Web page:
Virtual functions have an overhead compared to direct call. It involves an additional offset and pointer lookup. For all but the most extreme performance considerations this cost is negligible. When comparing to a switch the overhead is not in the virtual lookup, but the function call itself. So a switch statement that simply calls functions in each case will perform basically the same as virtual functions.

So essentially the "dispatch semantics" of a switch statement (with jump table) compared to a virtual function call are nearly irrelevant. If all your "foo" methods are relatively small and can be inlined the switch statement will start to perform better. The other advantage of switch is that you can put common code before the switch and get better register/stack optimizations.

However, there is a significant maintenance overhead. This should be your primary concern at this point. Why? Because the performance bottle-neck in your code is not likely the switching login, or even the function calls, but something else. Until you fix that something else there is no point in addressing these low-level performance issues. So stick with whichever provides more maintainable code at the moment.

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To the other answers here I would add two more.

1) It is more difficult and less common for a compiler to perform classic optimizations (including enregistration) across a virtual function call interface than across case labeled statements in a switch statement in a single function.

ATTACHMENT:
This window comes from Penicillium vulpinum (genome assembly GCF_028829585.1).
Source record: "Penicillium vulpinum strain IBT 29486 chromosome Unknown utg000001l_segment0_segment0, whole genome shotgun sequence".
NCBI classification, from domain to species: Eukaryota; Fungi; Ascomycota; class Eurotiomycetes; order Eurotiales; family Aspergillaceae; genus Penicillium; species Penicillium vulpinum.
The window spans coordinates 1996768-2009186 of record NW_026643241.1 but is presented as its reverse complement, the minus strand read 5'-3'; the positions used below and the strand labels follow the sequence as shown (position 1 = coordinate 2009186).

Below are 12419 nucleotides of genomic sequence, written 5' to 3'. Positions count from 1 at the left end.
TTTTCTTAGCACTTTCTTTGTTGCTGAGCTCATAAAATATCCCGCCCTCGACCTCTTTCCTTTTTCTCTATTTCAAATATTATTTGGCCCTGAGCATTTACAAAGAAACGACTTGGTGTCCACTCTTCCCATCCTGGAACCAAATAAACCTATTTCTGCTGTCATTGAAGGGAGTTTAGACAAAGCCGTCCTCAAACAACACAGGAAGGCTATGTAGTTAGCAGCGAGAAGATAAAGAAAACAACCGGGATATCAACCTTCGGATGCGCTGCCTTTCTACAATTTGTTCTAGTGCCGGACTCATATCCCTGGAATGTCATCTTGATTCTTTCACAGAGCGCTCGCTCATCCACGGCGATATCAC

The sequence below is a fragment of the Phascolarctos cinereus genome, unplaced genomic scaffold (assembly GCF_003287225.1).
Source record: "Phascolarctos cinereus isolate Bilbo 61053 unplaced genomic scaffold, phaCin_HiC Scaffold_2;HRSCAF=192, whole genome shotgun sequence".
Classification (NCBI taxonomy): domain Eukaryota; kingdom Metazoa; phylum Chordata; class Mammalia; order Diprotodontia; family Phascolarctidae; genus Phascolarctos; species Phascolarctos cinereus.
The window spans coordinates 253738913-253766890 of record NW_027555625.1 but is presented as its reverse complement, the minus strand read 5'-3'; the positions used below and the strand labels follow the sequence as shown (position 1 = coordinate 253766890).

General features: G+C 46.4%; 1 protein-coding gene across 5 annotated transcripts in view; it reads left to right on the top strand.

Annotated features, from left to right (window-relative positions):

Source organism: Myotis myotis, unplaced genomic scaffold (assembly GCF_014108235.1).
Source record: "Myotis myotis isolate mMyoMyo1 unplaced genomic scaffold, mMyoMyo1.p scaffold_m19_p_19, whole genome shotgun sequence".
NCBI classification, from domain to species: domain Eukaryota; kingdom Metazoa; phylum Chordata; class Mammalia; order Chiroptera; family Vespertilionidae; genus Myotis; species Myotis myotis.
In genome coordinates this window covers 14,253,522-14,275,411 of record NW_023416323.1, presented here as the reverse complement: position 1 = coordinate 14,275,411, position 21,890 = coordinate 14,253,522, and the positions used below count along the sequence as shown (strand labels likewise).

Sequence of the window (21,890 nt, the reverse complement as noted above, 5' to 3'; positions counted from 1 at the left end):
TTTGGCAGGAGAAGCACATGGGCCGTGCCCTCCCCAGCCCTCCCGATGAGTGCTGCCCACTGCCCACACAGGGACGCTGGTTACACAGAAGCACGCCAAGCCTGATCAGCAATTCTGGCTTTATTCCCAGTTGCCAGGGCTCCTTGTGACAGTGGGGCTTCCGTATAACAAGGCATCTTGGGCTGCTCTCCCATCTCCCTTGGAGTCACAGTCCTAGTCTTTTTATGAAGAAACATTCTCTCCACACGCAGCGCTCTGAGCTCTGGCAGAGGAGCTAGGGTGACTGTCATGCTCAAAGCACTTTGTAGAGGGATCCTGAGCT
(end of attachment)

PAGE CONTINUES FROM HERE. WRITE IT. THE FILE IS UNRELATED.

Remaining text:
2) Any performance difference in the dispatch is highly depedendent on the processor's branch prediction hardware. Even a virtual function call target address (and return) may be correctly predicted and have negligible performance overhead in the pipeline of a modern out-of-order processor.

If the performance of this operation really matters, you really have to try it both ways and measure it, in the context of the real system.

Happy hacking!

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Vtable should be faster in nearly all cases, but if performance is so critical, the right thing to ask is by how much.

Vtable call is triple indirection (three memory accesses to get the target CALL address). Cache misses should not be an issue if there're many calls. So, it is roughly 2-3 switch label comparisons (though the latter offer even less chance for CPU cache miss, but less for pipe usage).

You should of course not rely on anything I said here, and test it all with true performance measurements on your target architecture.

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Why do you think vtable should be faster? – qdot Dec 17 '10 at 3:53